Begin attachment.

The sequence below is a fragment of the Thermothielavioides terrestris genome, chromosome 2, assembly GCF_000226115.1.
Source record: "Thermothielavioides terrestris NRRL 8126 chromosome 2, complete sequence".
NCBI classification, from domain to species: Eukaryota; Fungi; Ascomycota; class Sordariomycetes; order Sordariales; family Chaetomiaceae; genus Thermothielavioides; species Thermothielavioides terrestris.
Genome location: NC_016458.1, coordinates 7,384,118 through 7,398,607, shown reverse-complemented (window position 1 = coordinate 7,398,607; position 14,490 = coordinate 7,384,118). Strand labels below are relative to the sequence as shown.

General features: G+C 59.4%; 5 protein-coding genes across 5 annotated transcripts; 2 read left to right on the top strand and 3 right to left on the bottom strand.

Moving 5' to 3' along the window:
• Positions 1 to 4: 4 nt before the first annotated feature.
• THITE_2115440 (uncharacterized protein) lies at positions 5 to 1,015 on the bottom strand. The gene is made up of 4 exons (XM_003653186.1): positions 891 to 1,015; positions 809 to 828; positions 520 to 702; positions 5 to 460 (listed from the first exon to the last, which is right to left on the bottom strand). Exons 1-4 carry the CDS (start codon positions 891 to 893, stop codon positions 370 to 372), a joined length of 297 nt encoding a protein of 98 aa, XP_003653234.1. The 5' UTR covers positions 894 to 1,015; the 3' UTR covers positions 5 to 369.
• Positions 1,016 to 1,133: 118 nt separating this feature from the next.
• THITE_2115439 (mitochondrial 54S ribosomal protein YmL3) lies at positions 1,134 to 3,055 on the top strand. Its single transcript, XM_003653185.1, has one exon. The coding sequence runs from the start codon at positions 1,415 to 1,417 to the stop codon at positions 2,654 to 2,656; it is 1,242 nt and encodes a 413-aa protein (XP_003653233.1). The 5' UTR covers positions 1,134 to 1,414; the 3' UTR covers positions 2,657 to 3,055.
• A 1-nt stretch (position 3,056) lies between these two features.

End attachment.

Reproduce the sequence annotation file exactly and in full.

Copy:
The sequence below is a fragment of the Thermothielavioides terrestris genome, chromosome 2, assembly GCF_000226115.1.
Source record: "Thermothielavioides terrestris NRRL 8126 chromosome 2, complete sequence".
NCBI classification, from domain to species: Eukaryota; Fungi; Ascomycota; class Sordariomycetes; order Sordariales; family Chaetomiaceae; genus Thermothielavioides; species Thermothielavioides terrestris.
Genome location: NC_016458.1, coordinates 7,384,118 through 7,398,607, shown reverse-complemented (window position 1 = coordinate 7,398,607; position 14,490 = coordinate 7,384,118). Strand labels below are relative to the sequence as shown.

General features: G+C 59.4%; 5 protein-coding genes across 5 annotated transcripts; 2 read left to right on the top strand and 3 right to left on the bottom strand.

Moving 5' to 3' along the window:
• Positions 1 to 4: 4 nt before the first annotated feature.
• THITE_2115440 (uncharacterized protein) lies at positions 5 to 1,015 on the bottom strand. The gene is made up of 4 exons (XM_003653186.1): positions 891 to 1,015; positions 809 to 828; positions 520 to 702; positions 5 to 460 (listed from the first exon to the last, which is right to left on the bottom strand). Exons 1-4 carry the CDS (start codon positions 891 to 893, stop codon positions 370 to 372), a joined length of 297 nt encoding a protein of 98 aa, XP_003653234.1. The 5' UTR covers positions 894 to 1,015; the 3' UTR covers positions 5 to 369.
• Positions 1,016 to 1,133: 118 nt separating this feature from the next.
• THITE_2115439 (mitochondrial 54S ribosomal protein YmL3) lies at positions 1,134 to 3,055 on the top strand. Its single transcript, XM_003653185.1, has one exon. The coding sequence runs from the start codon at positions 1,415 to 1,417 to the stop codon at positions 2,654 to 2,656; it is 1,242 nt and encodes a 413-aa protein (XP_003653233.1). The 5' UTR covers positions 1,134 to 1,414; the 3' UTR covers positions 2,657 to 3,055.
• A 1-nt stretch (position 3,056) lies between these two features.